“Greek” and “Hart of Dixie” television writer and Trevor Project supporter Carter Covington tackles the half-hour genre with his newest (and somewhat controversial) show, MTV’s “Faking It."
Did you have a hard time casting the leads?
I needed to find two actresses that had enough chemistry with each other that we would believe they were that close. It was funny, [they] had been auditioning for the same role [Karma] for several different callbacks, and in the waiting room, they really hit it off. [At the network test] I said, “I honestly don’t know which of these two girls to pick, because I’m so in love with both of them.” The president of the network said, “Well, clearly, Rita is Amy.” It had never crossed my mind that she could play the other part.
Is the half-hour format easier than one-hour?
I personally love the half-hour genre because you get to tell the same emotional stories that you would tell in an hour, just in a half hour. You get to cherry-pick the best moments. You can hack away all of the extraneous story and tell the tightest, sharpest story possible. It’s much more rewarding as a writer, and as a viewer.
Is it challenging writing for teens?
The great thing about targeting and working with teenagers and writing shows for them is that if you can tap into the universal feelings that we all felt when we were teenagers, then the show can transcend being just a teen show. I would like to be someone who writes about the common rites of passage that we all go through…someone who writes about universal truths.
What’s your writing process like?
I have to get in a space where I feel very connected to myself, and safe and not critical of myself. I tend to work best when I’m listening to music that relaxes me, or puts me in the mood of the scene that I’m writing. [It’s] like I have to tuck myself into bed and get ready because you have to be vulnerable and willing to explore different things. I am a very strong inner critic and if I don’t tell myself that I’m safe and shut down that critic, then I’m constantly just tearing apart my ideas.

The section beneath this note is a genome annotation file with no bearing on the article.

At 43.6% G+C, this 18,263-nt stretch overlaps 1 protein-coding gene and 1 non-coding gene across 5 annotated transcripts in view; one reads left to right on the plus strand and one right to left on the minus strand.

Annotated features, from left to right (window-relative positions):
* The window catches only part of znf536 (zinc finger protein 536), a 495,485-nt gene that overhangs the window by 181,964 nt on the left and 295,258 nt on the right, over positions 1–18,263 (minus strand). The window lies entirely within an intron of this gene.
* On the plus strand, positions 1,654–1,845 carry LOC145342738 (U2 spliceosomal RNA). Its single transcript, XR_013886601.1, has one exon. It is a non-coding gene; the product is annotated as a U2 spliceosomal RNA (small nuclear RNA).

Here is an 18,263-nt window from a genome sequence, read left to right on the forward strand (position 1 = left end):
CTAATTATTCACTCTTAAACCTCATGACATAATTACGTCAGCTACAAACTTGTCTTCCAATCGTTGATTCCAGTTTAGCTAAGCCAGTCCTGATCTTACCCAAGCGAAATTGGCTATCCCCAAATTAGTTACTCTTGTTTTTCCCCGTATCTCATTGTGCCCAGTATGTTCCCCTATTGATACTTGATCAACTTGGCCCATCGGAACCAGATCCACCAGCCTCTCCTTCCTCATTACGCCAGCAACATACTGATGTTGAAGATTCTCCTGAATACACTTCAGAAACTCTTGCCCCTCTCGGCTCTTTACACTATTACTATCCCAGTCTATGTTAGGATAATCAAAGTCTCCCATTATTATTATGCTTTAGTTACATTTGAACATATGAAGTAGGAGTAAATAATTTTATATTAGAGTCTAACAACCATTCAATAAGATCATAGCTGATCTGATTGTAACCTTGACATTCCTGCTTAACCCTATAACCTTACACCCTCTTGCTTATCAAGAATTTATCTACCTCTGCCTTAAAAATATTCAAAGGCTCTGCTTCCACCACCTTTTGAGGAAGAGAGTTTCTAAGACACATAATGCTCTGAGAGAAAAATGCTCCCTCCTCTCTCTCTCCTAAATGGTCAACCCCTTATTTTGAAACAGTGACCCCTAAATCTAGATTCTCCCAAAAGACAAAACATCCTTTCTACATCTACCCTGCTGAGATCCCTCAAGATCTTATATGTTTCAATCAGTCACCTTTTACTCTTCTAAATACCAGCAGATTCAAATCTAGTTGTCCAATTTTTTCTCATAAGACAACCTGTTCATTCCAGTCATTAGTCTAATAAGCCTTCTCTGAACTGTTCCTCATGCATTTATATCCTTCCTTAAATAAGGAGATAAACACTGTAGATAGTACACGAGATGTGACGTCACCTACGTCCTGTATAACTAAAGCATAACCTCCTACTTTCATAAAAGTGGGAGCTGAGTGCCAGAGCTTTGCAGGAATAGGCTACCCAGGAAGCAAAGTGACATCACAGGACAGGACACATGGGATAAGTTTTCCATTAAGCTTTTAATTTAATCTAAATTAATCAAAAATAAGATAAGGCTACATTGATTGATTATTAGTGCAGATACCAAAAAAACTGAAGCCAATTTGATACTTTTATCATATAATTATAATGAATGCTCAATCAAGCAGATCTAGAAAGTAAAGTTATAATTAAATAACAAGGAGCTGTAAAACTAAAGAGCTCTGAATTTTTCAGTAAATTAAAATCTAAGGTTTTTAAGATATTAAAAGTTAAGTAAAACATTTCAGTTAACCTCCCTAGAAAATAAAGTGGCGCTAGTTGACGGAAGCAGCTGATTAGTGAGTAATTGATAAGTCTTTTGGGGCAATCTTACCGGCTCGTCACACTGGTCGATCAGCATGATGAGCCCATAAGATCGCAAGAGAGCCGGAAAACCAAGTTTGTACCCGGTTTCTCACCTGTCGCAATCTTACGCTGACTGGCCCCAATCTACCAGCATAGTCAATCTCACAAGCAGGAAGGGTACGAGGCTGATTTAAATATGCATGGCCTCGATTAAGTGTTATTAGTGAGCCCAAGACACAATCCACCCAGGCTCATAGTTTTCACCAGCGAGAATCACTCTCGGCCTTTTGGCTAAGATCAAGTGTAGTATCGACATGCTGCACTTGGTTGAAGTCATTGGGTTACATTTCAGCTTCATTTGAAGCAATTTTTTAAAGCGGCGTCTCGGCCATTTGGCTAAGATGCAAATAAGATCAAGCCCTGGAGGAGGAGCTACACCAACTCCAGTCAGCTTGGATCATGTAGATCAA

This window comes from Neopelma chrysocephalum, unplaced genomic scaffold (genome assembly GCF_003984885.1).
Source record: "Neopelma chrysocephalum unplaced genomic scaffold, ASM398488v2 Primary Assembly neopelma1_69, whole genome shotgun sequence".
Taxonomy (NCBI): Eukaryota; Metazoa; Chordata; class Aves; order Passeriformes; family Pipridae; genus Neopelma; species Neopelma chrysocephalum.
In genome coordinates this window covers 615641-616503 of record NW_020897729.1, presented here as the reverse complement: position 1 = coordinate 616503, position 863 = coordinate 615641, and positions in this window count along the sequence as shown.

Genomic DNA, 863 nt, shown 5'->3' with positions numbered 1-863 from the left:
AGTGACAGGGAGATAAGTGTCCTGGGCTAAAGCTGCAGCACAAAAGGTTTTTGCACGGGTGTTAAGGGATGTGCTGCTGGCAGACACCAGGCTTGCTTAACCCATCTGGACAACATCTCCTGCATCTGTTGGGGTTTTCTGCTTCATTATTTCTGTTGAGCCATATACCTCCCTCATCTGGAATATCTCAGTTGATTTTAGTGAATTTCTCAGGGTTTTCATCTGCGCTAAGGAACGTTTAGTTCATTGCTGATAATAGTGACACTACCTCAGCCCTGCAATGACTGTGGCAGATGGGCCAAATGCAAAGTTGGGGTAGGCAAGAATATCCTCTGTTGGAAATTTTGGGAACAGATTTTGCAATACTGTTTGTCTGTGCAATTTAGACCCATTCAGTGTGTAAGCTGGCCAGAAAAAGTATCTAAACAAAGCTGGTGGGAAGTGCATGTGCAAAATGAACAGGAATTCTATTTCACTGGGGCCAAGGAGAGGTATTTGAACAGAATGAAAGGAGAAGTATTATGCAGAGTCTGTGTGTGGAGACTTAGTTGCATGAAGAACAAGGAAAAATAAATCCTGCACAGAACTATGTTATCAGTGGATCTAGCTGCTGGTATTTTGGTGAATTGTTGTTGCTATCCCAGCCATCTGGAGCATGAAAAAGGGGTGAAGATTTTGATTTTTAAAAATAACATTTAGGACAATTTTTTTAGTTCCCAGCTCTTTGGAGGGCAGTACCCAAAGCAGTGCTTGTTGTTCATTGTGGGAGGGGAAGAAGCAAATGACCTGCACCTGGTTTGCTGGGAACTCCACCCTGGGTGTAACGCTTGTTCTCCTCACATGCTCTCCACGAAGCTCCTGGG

What’s something you’ve learned through your writing experience?
Not to be precious about my work, because collaboration is the most amazing part of this business. When you come with a very locked-down, ‘this is the way it has to be’ attitude, you are missing out on so many other creative people’s opinions.
When you’re auditioning actors, what is it that you’re looking for?
Am I intrigued by this person? Do I genuinely like this person? Am I curious about them? To me, that’s where TV is very different than film—you have to want to have a relationship with this person every week. That is beyond talent to me, that’s a certain charisma and confidence and a certain ‘je ne sais quoi.’ I try to find actors that give a convincing performance and find the comedy and find the drama, but also exude this part and this character.
Do you ever reconsider your vision of a character according to the actor’s choices?
The more I get to know the actors and their quirks and their senses of humor and their soft spots…the more I can tap into that with the character and really make sure that the actor is playing stuff that they feel connected to. So I find that the writer-actor relationship is really important, and I work very hard to try to get close to my actors as people and understand who they are so I can write better for them.